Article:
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Gilles Ménage

Gilles Ménage (August 15, 1613 - July 23, 1692), French scholar, son of Guillaume Ménage, king's advocate at Angers, was born in that city.

A tenacious memory and an early enthusiasm for learning carried him speedily through his literary and professional studies, and he practised at the bar at Angers as early as 1632. In the same year he pleaded several causes before the parlement of Paris. but illness induced him to abandon the legal profession for the church. He became prior of Montdidier without taking holy orders, and lived for some years in the household of Cardinal de Retz (then coadjutor to the archbishop of Paris), where he had leisure for literary pursuits.

Some time after 1648 he quarrelled with his patron and withdrew to a house in the cloister of Nôtre-Dame, where he gathered round him on Wednesday evenings those literary assemblies which he called "Mercuriales." Chapelain, Pellisson, Conrart, Sarrazin and Du Bos were among the habitués. He was admitted to the Della Cruscan Academy of Florence, but his caustic sarcasm led to his exclusion from the Académie française. Ménage made many enemies and suffered under the satire of Boileau and of Molière. Molière immortalized him as the pedant Vadius in Les Femmes savantes, a portrait Ménage pretended to ignore.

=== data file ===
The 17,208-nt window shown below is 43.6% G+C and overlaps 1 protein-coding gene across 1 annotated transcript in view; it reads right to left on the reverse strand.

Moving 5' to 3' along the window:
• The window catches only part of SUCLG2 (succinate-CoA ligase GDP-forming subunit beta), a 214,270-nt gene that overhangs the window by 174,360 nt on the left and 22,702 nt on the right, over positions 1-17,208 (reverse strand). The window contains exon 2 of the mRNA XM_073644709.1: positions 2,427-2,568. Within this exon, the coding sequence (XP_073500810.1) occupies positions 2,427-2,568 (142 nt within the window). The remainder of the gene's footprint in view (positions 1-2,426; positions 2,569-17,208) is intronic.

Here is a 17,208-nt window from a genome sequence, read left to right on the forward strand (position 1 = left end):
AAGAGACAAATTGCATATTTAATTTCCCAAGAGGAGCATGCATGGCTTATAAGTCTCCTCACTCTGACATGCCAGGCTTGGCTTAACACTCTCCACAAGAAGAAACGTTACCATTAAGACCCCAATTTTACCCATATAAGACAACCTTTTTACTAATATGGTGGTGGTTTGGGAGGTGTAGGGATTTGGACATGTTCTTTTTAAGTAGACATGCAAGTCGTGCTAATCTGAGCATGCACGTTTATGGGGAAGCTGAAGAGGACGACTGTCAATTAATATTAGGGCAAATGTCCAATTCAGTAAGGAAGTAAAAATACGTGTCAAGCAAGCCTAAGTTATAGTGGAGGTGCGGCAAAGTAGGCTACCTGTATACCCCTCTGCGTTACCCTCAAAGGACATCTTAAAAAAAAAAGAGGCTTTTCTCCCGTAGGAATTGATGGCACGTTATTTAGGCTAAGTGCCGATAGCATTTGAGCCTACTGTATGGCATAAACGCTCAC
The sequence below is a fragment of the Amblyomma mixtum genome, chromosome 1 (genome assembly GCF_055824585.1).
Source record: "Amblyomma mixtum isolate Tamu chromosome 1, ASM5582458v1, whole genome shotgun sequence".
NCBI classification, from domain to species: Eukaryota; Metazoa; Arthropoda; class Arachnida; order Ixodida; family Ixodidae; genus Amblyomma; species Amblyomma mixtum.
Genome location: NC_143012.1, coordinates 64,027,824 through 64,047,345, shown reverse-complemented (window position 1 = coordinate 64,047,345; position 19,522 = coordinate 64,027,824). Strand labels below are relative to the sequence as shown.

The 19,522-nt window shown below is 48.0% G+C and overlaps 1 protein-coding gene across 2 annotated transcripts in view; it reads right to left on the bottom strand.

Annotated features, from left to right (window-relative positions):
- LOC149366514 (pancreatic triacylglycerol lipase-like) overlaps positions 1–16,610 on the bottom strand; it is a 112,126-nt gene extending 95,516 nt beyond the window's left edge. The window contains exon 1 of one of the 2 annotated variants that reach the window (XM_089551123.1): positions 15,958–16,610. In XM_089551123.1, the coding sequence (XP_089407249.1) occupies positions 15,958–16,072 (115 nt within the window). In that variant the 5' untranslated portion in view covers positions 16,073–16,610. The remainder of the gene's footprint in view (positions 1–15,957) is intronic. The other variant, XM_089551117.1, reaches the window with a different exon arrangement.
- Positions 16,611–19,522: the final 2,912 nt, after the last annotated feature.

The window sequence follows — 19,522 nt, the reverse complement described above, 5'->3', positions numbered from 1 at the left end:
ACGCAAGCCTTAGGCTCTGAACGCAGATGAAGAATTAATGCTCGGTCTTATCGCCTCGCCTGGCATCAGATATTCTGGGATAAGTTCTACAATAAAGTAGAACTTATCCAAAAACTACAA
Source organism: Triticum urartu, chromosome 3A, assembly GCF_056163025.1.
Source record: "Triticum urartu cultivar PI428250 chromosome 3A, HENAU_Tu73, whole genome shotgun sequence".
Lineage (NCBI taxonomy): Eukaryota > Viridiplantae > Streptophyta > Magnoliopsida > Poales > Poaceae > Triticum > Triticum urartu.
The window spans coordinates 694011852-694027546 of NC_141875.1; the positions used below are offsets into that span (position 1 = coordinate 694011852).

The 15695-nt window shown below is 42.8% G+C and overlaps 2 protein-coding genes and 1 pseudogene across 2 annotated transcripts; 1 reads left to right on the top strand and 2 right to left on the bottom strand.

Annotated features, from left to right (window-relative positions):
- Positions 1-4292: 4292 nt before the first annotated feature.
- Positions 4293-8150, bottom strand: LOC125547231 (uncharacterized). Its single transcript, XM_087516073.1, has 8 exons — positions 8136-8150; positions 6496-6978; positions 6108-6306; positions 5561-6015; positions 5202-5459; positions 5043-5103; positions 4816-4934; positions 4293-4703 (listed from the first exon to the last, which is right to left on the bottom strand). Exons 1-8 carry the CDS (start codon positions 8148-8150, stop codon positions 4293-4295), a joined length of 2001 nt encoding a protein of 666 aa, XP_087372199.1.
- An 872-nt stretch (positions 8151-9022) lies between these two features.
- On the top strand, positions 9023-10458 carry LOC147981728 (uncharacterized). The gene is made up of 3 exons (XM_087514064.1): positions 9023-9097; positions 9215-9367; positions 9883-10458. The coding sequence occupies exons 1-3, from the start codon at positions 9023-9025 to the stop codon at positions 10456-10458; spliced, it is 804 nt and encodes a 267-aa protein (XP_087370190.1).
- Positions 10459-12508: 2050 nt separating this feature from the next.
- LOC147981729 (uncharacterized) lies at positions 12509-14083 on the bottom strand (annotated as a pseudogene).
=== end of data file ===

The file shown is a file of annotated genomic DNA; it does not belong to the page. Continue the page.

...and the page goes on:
Of his works the following may be mentioned: Poemata latina, gallica, graeca, et italica (1656); Origini della lingua italiana (1669); Dictionnaire etymologique (1650 and 1670); Observations sur la langue française (1672-1676), and Anti-Bailet (1690).